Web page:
A young woman boards a London underground train, carrying a bag which we infer may contain a bomb. We know she is Irish, from a family profoundly affected by paramilitary and British Army violence. At the next stop, she gets off the train, discretely dumps the bag in a stairwell and runs. It is 1993.
As the film unfolds, the woman, Colette (Andrea Riseborough), is caught by British counter-terrorism officers and taken to be questioned by Mac (Clive Owen), who persuades her to turn informer. This Hobson’s choice between a life in prison away from her young son or death at the hands of the IRA for her betrayal encapsulates the essence of the character. She is a terrorist, and yet you can’t help but sympathise with Colette – growing up a Catholic in Belfast, losing one brother to crossfire and having two others heavily involved in paramilitary activity has led Colette to get on a train carrying a bomb, to consider carrying out that kind of violence. She is a quick, intelligent woman who makes her own decisions, but sometimes there is no good choice to be made. As she has learnt, once you get into both the IRA and the British secret service, you don’t get out lightly.
Riseborough is superb in the central role, barely uttering two sentences together and yet painting a character of extraordinary depth and subtlety. The whole film crackles with tension, close-ups and heavy camera movements within claustrophobic settings creating a stifling atmosphere of guilt and suspicion. The greys and browns of worn-down Belfast, of staid sitting rooms and politically divided pubs, are broken only by the bright red of Colette’s coat and the occasional Irish flag fluttering in the breeze. While terrorism and political conflict are the context and the motivators for the film, it neither explicitly condones nor outright condemns the characters’ actions. The focus is rather on the psychological impact of informing, of handling an informer, and of the intense ties of loyalty and pride that bind people together. Even in such a starkly polarised conflict the lines are blurred – Mac, introduced to us as in control, the boss, is shown to be in the dark about the games being played by his superiors; Colette’s brothers and mother have other allegiances and the family doesn’t always come first.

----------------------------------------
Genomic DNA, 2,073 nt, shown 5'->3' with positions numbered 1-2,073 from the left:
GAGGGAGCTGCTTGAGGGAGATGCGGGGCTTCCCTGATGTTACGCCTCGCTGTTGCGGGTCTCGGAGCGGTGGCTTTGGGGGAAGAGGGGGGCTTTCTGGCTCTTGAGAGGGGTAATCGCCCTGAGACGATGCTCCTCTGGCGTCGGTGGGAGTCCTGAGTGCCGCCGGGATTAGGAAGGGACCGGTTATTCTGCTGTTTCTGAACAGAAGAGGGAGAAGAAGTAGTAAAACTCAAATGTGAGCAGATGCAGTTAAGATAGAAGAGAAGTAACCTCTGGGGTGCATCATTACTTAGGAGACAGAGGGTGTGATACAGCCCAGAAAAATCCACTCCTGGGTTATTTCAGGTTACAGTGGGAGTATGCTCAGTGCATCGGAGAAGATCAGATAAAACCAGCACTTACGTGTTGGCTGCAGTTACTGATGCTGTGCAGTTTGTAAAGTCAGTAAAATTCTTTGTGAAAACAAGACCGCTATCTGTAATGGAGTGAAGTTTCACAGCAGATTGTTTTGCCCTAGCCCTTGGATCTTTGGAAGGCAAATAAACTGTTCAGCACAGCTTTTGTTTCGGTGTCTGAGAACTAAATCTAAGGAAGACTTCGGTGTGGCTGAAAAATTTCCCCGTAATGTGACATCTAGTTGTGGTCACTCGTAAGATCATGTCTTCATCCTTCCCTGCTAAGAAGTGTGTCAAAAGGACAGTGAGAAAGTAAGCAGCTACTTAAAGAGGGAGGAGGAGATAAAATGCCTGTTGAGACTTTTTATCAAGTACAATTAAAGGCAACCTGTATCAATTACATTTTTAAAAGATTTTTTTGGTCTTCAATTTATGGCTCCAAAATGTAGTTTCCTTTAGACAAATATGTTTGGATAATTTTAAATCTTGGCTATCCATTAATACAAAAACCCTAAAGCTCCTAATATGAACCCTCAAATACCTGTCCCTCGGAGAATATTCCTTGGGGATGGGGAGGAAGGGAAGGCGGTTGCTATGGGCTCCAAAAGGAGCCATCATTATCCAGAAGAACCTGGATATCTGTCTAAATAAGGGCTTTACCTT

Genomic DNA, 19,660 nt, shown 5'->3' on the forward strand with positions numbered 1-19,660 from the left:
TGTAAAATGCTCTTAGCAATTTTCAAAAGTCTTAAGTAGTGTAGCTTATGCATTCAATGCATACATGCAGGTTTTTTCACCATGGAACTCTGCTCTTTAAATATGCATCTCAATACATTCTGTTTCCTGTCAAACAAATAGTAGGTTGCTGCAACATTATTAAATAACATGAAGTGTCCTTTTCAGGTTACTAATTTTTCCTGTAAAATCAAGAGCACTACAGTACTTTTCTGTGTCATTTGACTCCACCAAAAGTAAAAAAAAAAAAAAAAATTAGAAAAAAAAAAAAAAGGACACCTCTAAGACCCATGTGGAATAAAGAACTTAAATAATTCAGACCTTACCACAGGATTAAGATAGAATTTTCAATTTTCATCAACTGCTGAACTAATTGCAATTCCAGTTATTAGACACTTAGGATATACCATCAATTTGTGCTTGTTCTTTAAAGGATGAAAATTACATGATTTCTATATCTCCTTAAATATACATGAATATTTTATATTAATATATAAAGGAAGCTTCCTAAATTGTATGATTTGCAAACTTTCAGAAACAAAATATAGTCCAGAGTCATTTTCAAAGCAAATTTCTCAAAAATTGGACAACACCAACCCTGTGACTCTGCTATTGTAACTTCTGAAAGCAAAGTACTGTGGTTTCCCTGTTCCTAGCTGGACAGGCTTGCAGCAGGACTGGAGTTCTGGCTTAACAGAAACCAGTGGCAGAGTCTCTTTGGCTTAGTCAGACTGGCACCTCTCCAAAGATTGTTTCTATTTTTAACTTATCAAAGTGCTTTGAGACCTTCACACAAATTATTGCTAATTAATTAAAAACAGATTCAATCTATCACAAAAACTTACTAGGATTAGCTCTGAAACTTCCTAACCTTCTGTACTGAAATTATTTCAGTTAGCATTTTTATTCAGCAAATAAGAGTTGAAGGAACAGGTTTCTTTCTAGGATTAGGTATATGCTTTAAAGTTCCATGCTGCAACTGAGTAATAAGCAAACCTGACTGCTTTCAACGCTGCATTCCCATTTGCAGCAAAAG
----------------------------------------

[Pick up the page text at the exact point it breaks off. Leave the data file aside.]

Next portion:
Shadow Dancer is a deeply unsettling thriller – complex, intuitive and troubling, it delves into the incredible complexities of the conflict in Northern Ireland, as well as of community ties, and the secrets and lies even a close family keep from each other. The subject matter is still very much an open wound, if gradually healing, and there is no political tub-thumping. Here the horrors of terrorism and armed conflict are very much interior, the scars left on the mind as deep and painful as the physical ones. Director James Marsh offers no easy answers, but the ending plays out with a certain grim inevitability that I felt, rather than saw, coming. During the final scenes, so intensely genuine do they feel, I had without realising balled my fists and clenched my muscles in bleak anticipation. Films like this are the finest argument against 3D cinema and flashy gimmicks; no amount of special glasses and swirling projections could have made me feel more utterly absorbed into the world of the film as I did at that moment. An incredible piece of work and the perfect antidote to blockbuster silly season.